By Kaylee Lindenmuth | firstname.lastname@example.org
GIRARDVILLE - "I think there's going to be a lot of changes coming to the borough, but I think they're going to be positive changes, and I think our borough is ready for that."
That is what Girardville Mayor Michael Zangari told the Sentinel after his first meeting Monday night.
He's 23 years old, which makes him the youngest mayor in the borough's 148 year history.
"I think my age is a double-edged sword," Zangari said. "I have a lot of experience, I'd like to think. I've been very involved in this borough, and I have some great people I can lean on for guidance, but on the other hand, I'm ambitious, I have that drive, this is my home and this is where I want to raise my family."
"I want to make it a better community for my family and every other family here," Zangari said.
Zangari was among four borough officials sworn in Monday night during the first half of the meeting before a packed house at the Girardville borough building, the other three being two incoming council members and a re-elected member.
Incumbent Charles Marquardt and newcomers Ed Burns and Brian Dempsey, as well as Zangari, were sworn in by Magisterial District Judge Christina Hale.
Zangari presided over the meeting following the swearing in, as nominations for council president were taken. Councilman Frederick McDonald nominated Marquardt, seconded by Dempsey. A unanimous vote named Marquardt council president.
Dempsey then nominated Burns for vice president, with McDonald seconding.
Among other items handled during the reorganization meeting was the reappointment of a borough fire chief, and the establishment of guidelines for selection to such a position. Frank Zangari was chosen for the post.
Council stipulated that the borough fire chief must be trained at a level to operate incident command and conduct investigations, must be a 15-year member of a borough fire company and serve as a line officer in one to be considered for the post.
Additionally, council selected an assistant code enforcement officer, Dan Kress, to help current code enforcement officer Bill Killian.
Council voted to change the monthly meeting dates to the second Wednesday of every month at 7:30, except November, due to a conflict with Veterans' Day.
During the meeting, Mayor Zangari asked council to consider several motions, one of which was the establishment of a borough Facebook page and the establishment of a borough social media policy.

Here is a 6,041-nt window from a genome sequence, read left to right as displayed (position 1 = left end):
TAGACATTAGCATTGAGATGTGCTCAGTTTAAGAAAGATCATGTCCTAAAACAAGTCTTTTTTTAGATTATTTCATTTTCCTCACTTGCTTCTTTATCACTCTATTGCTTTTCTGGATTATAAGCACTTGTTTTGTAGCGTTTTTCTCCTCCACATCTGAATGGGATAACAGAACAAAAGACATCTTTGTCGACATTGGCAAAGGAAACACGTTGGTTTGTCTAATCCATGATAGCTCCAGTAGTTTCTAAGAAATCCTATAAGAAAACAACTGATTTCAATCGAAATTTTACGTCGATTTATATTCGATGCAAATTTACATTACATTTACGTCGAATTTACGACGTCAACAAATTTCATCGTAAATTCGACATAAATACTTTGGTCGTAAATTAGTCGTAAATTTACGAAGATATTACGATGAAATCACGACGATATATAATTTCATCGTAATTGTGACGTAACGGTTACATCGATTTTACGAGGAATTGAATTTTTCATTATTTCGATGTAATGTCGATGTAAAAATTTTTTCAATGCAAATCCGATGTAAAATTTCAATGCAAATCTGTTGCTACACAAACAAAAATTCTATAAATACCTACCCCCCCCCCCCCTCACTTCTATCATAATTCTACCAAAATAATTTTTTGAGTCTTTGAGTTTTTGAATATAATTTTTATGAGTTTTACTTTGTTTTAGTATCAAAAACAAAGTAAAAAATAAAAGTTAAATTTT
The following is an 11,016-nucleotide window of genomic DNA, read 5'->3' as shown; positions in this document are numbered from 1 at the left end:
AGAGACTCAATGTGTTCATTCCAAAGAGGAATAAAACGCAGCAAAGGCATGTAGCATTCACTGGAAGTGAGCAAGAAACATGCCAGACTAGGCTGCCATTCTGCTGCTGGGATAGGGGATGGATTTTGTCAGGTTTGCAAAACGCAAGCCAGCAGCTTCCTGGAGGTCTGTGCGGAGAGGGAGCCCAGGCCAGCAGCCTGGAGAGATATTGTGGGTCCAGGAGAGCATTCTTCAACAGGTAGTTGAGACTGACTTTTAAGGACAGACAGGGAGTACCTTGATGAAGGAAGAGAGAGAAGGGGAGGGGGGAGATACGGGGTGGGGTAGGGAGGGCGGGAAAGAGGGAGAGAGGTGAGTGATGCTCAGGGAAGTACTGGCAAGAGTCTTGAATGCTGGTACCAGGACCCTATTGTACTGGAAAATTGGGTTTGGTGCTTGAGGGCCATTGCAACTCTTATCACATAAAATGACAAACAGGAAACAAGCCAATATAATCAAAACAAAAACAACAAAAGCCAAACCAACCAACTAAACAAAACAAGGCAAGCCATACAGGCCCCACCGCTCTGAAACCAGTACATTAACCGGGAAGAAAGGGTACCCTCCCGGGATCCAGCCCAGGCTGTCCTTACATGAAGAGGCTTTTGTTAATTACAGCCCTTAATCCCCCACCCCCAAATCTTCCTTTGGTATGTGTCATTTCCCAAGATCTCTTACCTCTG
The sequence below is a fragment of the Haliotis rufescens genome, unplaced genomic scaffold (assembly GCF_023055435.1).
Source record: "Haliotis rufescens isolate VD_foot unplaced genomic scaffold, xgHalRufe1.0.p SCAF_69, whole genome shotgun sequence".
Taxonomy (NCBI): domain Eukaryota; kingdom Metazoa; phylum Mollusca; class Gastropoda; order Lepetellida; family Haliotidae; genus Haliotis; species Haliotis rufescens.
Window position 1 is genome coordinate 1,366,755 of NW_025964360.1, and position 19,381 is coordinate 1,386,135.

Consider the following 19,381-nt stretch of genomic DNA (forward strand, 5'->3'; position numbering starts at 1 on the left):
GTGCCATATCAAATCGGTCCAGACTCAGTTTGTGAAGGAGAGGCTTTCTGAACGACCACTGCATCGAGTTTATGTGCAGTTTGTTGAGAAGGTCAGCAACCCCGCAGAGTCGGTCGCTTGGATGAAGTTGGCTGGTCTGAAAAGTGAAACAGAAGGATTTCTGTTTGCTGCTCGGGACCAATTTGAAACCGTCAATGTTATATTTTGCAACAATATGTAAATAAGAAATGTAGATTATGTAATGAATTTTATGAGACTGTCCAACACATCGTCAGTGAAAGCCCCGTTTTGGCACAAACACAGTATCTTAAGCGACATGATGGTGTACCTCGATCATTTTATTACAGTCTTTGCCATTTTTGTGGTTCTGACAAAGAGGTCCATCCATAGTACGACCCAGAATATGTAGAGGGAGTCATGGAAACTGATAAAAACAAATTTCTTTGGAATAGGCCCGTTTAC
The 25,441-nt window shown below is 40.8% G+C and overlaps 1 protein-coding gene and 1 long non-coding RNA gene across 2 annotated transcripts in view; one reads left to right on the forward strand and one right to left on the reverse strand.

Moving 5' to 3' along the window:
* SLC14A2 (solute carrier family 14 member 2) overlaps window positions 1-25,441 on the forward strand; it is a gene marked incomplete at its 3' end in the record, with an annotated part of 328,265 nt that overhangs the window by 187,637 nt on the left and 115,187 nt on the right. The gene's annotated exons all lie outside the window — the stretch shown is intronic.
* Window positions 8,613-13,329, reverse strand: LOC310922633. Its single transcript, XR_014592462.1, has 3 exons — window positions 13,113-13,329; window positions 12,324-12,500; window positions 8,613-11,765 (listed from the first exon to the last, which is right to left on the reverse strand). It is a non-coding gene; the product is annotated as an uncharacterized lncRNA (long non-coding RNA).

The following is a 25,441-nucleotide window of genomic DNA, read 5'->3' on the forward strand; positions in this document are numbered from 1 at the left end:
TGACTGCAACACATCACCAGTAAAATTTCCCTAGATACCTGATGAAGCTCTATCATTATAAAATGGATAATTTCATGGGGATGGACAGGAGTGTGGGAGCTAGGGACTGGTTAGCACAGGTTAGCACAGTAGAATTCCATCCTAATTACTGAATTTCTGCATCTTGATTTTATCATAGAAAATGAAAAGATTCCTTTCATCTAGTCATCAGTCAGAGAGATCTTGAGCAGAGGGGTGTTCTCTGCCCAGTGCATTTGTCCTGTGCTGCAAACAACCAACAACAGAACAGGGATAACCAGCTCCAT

"This page would be used for advertising events within our borough, fire companies, biddy basketball, parade information, what have you," said the mayor. He explained that the page would be useful for disseminating information such as snow emergencies.
He added that the page would not be used to answer messages or respond to comments.
He additionally asked council for authorization to work with the borough solicitor to draft a social media policy for borough employees and representatives.
"We are not just going to pay an officer to sit in the station or sit in a car. With that, with police comes tickets, so if you're speeding and a cop gets you, that's how it is. You get a ticket."
"If you [a council member] make your own page and go and bad mouth the borough, there would be items saying you cannot do that," the mayor said.
"I really think a Facebook page would benefit us. It's 2020, we need to change with the times, but I think being able to control it is a key part to any social media we have today," the mayor added. Council unanimously authorized him to work with the solicitor on such actions.
The mayor then asked any community organizations to provide information on their events. He additionally requested council to advertise for hiring police officers.
"We'd accept applications until close of business February 7 so that we can review them on February 9 at the work session and hopefully have a candidate on February 12," he said. The borough currently only has one police officer, he said.
"We are not just going to pay an officer to sit in the station or sit in a car," the mayor added. "With that, with police comes tickets, so if you're speeding and a cop gets you, that's how it is. You get a ticket."
"This is a warning to everyone that we're bringing police back, don't break the law. It's that simple," he added.
The mayor told the Sentinel after the meeting, "Police is our biggest [initiative]. I think once we start to tackle police, and we get the code enforcement ball rolling, I think a lot of other problems start to phase out."
"That's our start, we're going to start there and see what we can do, and if we can build off of that, great, but I don't know the future. I don't know where we're going to go, but I know we can't get worse. We're going to get better," the mayor added.
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